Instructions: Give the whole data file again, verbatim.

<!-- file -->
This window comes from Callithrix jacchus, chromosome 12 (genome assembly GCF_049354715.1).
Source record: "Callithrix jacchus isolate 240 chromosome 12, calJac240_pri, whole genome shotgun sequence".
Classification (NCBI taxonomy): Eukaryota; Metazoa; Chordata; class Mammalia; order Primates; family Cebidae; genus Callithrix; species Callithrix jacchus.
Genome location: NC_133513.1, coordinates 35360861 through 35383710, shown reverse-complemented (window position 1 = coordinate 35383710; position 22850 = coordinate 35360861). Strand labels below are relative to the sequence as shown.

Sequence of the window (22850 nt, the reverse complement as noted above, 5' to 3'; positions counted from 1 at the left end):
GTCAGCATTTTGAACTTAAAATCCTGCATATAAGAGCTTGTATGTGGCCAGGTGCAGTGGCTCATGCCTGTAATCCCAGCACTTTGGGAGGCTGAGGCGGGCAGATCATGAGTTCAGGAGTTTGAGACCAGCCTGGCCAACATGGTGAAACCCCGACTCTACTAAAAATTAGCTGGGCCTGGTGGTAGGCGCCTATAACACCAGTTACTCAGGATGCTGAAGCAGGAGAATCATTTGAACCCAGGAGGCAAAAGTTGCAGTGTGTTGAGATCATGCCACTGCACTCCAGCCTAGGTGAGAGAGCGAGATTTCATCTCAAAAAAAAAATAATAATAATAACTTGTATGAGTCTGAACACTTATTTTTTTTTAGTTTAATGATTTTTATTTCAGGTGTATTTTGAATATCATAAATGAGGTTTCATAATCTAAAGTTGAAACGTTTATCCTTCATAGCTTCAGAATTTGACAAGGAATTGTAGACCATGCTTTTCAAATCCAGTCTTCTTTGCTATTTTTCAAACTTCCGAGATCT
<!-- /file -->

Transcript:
This window comes from Callithrix jacchus, chromosome 12 (genome assembly GCF_049354715.1).
Source record: "Callithrix jacchus isolate 240 chromosome 12, calJac240_pri, whole genome shotgun sequence".
Classification (NCBI taxonomy): Eukaryota; Metazoa; Chordata; class Mammalia; order Primates; family Cebidae; genus Callithrix; species Callithrix jacchus.
Genome location: NC_133513.1, coordinates 35360861 through 35383710, shown reverse-complemented (window position 1 = coordinate 35383710; position 22850 = coordinate 35360861). Strand labels below are relative to the sequence as shown.

Sequence of the window (22850 nt, the reverse complement as noted above, 5' to 3'; positions counted from 1 at the left end):
GTCAGCATTTTGAACTTAAAATCCTGCATATAAGAGCTTGTATGTGGCCAGGTGCAGTGGCTCATGCCTGTAATCCCAGCACTTTGGGAGGCTGAGGCGGGCAGATCATGAGTTCAGGAGTTTGAGACCAGCCTGGCCAACATGGTGAAACCCCGACTCTACTAAAAATTAGCTGGGCCTGGTGGTAGGCGCCTATAACACCAGTTACTCAGGATGCTGAAGCAGGAGAATCATTTGAACCCAGGAGGCAAAAGTTGCAGTGTGTTGAGATCATGCCACTGCACTCCAGCCTAGGTGAGAGAGCGAGATTTCATCTCAAAAAAAAAATAATAATAATAACTTGTATGAGTCTGAACACTTATTTTTTTTTAGTTTAATGATTTTTATTTCAGGTGTATTTTGAATATCATAAATGAGGTTTCATAATCTAAAGTTGAAACGTTTATCCTTCATAGCTTCAGAATTTGACAAGGAATTGTAGACCATGCTTTTCAAATCCAGTCTTCTTTGCTATTTTTCAAACTTCCGAGATCT